We have a diverse group of beneficial bios and we release them in a variety of different ways. Some are simply hand released from a container of some sort like our Ladybugs. You can also create a slow release system which consists of a sachet with up to 1 000 microscopic bios and feeder mite inside that the bios will feed on. Because the bios have a food source, they will take their time to leave the comfort of their sachet.
Our Bug Brigade doesn’t rely solely on our good bugs to reduce pest populations, which is why every year, sticky cards or tape are placed around the greenhouse to attract and catch pests. One sticky card can catch up to 8 000 pests! The physical barrier of the greenhouse also reduces the risk of pest outbreak, but any pest that dares to enter the greenhouse will likely be taken care of swiftly by our preventative measures that we have put in place.
There’s one more insect that you can find buzzing around our greenhouses, our Bumble Bees. While some say, bees shouldn’t be able to fly, we’re not worried about the physics behind what they do, we’re simply impressed by their tremendous work ethic. With over 100,000 bees in our Ontario greenhouses throughout the growing season, the bees have a very important job to execute on a daily basis: pollination. This is their sole purpose, they do not produce any honey, they simply transfer pollen and enjoy the beautiful weather in our controlled greenhouse environment. It’s like going on an all-inclusive vacation where you can do what you want when you want!
Tina F. gave me the run down of everything there is to know about these amazing creatures. NatureFreshTM Farms Bumble Bee of choice is the ‘Bombus Impatiens’, which is a native species to North America. Many ask the obvious question, why not use Honey Bees? Bumble Bees are much more efficient pollinators because of their fuzzy coats, their ability to buzz pollinate, and they’re much less aggressive. This is important because we allow all of our bees to roam freely in the crop and no crop worker wants to start the day with a bee sting. As long as a Bumble Bee has a food source, good weather, and a hive, they’re as happy as a bug in a rug!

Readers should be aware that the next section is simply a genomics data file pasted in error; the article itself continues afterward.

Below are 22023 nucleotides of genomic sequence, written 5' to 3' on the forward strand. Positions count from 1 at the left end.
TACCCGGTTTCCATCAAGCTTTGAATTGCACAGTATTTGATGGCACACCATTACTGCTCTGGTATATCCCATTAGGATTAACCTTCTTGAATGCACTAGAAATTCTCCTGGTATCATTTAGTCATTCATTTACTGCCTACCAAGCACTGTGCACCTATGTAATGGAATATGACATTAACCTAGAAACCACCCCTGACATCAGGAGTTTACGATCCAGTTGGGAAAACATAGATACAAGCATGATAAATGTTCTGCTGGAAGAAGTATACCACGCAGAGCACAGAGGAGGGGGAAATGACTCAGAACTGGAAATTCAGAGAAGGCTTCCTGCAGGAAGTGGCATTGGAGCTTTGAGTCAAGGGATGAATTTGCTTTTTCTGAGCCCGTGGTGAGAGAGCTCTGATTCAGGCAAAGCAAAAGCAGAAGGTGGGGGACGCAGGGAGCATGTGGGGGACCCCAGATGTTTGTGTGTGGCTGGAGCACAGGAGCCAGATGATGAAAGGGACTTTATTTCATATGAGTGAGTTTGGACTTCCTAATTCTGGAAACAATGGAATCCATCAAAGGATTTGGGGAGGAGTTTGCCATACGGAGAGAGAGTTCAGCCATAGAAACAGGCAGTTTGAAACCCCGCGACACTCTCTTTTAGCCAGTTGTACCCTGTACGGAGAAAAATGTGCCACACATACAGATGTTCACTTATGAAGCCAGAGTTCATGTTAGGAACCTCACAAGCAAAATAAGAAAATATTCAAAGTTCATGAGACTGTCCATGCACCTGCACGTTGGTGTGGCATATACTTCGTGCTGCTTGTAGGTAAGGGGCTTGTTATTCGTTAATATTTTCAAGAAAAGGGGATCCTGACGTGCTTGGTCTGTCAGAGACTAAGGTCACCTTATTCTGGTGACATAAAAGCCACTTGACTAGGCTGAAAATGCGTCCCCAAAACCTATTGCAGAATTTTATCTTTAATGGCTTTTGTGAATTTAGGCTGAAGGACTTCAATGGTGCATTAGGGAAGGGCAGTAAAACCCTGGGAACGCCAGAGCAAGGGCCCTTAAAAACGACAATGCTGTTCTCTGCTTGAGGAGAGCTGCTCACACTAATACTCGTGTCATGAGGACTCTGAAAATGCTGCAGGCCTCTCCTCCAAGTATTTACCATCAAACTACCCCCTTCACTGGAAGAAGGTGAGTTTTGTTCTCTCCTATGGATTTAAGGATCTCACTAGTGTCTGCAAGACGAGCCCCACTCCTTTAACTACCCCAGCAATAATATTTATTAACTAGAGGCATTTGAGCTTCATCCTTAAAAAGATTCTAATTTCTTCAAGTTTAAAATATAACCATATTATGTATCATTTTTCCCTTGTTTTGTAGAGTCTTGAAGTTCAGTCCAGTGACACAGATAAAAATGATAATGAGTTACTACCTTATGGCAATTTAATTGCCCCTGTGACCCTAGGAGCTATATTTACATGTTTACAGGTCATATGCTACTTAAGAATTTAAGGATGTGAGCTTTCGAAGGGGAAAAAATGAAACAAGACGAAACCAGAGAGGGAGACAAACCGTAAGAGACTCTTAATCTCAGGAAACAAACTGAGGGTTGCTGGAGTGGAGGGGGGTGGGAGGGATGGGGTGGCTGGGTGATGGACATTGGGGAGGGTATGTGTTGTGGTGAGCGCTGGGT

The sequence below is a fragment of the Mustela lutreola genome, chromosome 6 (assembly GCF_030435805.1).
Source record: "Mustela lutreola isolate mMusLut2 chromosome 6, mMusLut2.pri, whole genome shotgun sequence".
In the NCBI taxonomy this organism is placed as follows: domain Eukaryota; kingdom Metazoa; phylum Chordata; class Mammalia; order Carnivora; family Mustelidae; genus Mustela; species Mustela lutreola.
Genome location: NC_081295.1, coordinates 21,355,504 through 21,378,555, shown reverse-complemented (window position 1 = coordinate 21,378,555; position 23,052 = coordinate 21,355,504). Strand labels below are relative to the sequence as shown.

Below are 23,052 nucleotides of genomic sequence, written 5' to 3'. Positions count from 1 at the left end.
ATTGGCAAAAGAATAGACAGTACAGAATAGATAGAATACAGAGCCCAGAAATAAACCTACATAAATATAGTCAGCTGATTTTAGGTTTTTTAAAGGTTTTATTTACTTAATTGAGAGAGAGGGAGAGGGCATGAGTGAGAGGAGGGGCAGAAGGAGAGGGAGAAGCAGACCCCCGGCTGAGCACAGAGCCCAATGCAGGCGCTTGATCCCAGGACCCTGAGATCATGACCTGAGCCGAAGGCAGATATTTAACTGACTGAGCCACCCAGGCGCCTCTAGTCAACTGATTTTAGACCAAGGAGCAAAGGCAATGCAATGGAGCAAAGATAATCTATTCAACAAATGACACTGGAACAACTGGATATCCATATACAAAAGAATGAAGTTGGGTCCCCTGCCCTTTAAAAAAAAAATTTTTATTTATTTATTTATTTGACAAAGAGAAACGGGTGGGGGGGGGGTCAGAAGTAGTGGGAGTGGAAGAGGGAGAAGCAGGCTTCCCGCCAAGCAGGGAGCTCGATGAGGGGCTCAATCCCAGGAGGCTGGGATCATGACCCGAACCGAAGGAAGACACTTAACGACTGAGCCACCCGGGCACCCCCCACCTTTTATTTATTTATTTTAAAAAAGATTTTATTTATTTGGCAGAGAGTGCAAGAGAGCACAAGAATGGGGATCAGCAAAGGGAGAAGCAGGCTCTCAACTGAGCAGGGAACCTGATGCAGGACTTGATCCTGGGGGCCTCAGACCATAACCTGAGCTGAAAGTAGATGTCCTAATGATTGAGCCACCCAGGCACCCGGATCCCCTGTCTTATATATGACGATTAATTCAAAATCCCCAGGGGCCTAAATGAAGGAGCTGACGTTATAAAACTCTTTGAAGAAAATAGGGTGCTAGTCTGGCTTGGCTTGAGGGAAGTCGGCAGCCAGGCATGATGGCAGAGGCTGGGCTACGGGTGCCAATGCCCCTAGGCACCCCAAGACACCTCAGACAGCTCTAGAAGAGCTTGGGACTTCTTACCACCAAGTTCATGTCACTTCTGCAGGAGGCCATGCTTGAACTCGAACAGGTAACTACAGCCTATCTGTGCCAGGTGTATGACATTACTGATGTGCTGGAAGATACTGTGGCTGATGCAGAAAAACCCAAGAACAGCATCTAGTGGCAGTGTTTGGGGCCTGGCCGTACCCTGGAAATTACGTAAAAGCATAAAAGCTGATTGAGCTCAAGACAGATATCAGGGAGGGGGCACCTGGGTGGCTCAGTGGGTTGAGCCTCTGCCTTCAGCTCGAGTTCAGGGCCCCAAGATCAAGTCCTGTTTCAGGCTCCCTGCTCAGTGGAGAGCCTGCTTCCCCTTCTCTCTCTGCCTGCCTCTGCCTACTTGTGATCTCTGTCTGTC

When we receive the Bumble Bee hives from a local supplier, there are approximately 100 worker bees and of course 1 Queen Bee in each hive. Within a few months, their hive population can increase to 150 bees. This is a great indication that the bees are not only surviving, but thriving in their environment.
In our Tomato crop, we have roughly 40 hives per acre while a Bell Pepper crop will only have 1 hive per acre. This discrepancy is due to the fact that Bell Pepper plants can set fruit without the presence of bees while a Tomato plant requires a bee to agitate the flower in order to set fruit. No matter how you slice it, bees are crucial to the growing process and can often be overlooked; not today, today we salute the bees and the Grow-to People that ensure all is well in our bugs lives.
That is what it comes down to for our #BugBrigade, ensuring we have a solid population of good bugs to keep our crop healthy. By using an IPM program, we take a natural, hands on approach to growing which is what our plants deserve considering the great vegetables they produce. It’s the passion and hard work that our Grow-to People put into their craft that makes everything possible.
Whether they’re putting out 350 000+ sachets of good bugs throughout the growing season, checking countless sticky cards or keeping a keen eye on the crop in search of any slight abnormality, our Bug Brigade is up for the task. It’s just what we do at NatureFreshTM Farms.
For more information about our #BugBrigade, click here!